Technological advances in agriculture and in global productivity have particularly contributed to feeding and housing larger numbers of humans worldwide than was ever thought possible. Cooperation in the latter 20th century among governments through international agencies such as the United Nations/UNICEF, the World Health Organization, and the World Bank, in collaboration with nongovernmental organizations, have contributed to large scale efforts to ameliorate hunger and poverty in many LMIC nations and nations affected by adverse conditions such as war and famine. Though there continues to be a strong tradition of charitable nongovernmental organizations (lay and religious) that seek to address these challenges within and across national boundaries, governments action in concert with the business sector addressing economic development so far has been the most effective vector of change to ameliorate these conditions.[1]

National efforts are also critical in achieving the amelioration and eradication of childhood and family poverty, hunger, and homelessness. For example, in the U. S., food insecurity and hunger can be prevented through effective programs such as Supplemental Nutrition Aid for Persons, Women Infant and Children benefits, the National School Lunch Program, and the Summer Food Service Program, all of which focus on children and families and have been especially critical during the COVID-19 pandemic.[40] In developing nations, the United Nations is addressing youth poverty and hunger by promoting programs that support rural and urban youth in entering farming and promote collaboration between rural and urban youth.[41]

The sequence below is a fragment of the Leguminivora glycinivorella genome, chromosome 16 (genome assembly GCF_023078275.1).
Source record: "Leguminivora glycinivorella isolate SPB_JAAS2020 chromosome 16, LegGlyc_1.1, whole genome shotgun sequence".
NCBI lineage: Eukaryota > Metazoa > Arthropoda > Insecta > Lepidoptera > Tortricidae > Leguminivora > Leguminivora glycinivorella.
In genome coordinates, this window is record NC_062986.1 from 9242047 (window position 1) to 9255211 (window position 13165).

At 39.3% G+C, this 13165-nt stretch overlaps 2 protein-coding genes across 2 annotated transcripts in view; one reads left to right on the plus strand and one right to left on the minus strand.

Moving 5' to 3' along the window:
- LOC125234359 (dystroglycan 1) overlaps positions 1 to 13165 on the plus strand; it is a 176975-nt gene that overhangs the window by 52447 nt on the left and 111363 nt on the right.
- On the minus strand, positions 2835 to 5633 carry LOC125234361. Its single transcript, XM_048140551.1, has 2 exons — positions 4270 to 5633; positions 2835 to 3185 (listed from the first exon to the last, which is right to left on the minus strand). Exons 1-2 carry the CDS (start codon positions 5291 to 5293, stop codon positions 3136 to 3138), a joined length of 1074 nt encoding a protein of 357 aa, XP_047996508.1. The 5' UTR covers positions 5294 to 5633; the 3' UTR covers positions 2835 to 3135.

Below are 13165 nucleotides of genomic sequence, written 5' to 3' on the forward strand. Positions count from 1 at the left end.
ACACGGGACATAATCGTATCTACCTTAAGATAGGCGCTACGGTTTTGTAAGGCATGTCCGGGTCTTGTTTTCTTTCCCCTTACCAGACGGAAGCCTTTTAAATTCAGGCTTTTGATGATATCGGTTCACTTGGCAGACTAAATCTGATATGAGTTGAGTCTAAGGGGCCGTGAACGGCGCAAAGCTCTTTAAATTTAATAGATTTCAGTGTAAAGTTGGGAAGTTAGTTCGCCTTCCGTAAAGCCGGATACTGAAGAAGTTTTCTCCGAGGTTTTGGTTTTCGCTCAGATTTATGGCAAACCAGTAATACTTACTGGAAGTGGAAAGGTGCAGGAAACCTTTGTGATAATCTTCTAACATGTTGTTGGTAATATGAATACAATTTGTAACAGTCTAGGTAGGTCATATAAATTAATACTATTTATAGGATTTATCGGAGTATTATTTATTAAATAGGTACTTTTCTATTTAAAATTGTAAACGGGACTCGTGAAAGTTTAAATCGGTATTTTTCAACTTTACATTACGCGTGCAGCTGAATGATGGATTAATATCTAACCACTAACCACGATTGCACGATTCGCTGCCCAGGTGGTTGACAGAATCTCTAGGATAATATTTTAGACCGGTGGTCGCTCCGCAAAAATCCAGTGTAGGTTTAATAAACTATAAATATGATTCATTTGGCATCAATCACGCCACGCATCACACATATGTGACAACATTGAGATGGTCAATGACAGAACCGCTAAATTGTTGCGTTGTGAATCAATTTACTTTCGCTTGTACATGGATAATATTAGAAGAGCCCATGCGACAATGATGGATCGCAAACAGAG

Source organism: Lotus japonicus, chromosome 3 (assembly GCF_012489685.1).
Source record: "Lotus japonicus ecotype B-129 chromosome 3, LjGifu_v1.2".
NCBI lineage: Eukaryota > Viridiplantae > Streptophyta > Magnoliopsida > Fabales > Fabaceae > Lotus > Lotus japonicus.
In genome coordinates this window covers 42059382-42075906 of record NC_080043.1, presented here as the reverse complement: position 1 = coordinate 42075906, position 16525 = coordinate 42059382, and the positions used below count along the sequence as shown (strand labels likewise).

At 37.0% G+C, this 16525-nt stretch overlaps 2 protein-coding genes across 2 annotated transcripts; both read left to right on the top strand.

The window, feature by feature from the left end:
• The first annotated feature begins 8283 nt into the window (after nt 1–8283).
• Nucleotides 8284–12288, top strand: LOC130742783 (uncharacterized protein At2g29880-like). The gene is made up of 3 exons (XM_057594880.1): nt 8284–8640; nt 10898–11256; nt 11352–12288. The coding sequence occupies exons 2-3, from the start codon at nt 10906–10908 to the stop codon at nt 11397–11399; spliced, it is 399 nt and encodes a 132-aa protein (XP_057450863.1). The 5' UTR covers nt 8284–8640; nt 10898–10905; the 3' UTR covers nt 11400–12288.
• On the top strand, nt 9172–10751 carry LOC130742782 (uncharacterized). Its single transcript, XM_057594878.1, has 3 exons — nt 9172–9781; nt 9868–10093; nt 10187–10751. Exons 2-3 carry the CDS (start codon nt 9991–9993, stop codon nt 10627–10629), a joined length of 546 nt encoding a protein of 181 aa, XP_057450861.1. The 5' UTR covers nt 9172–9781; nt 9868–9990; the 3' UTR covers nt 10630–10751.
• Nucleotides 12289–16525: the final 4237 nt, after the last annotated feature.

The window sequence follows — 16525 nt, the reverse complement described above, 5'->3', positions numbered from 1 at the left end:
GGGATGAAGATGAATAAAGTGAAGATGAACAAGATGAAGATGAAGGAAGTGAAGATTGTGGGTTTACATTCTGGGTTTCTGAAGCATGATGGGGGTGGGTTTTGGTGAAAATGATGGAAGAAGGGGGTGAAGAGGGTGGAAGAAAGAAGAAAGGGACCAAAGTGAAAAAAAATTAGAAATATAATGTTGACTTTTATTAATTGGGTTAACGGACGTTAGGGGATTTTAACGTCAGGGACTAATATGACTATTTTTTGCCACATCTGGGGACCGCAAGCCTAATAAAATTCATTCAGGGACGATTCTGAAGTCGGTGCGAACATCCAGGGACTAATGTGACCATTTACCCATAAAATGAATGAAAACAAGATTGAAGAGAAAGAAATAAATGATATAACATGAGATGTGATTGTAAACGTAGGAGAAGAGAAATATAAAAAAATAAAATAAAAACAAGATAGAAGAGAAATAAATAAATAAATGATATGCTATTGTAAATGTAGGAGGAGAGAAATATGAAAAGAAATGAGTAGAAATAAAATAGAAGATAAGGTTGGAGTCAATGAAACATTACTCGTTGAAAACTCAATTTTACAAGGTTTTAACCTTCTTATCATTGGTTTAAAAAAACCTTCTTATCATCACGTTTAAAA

Multiple studies have demonstrated success in reducing the homeless population as well as its harmful financial and societal effects by providing these individuals with a combination of housing without preconditions and supportive care. Programs that provide long-term (a year or longer) stable housing for people with mental illnesses can help to improve mental health outcomes, including reducing the number of visits to inpatient psychiatric hospitals. Multiple studies have demonstrated success in reducing the burden of mental illness with innovative treatment models and care delivery to poor and homeless. There is widespread agreement that services to the homeless severely mentally ill population must be comprehensive and coordinated and provide for clients' mental health, housing, and support needs.[36]

At the clinical level, as recommended by Jakovljevic et al.,[42] screening for poverty with office-based interventions and accounting for income insecurity in all mental health diagnoses and treatment plans is essential. That is best done within the context of the implementation of a national child poverty reduction strategy to address social determinants of health in the early years and improve the health of future generations.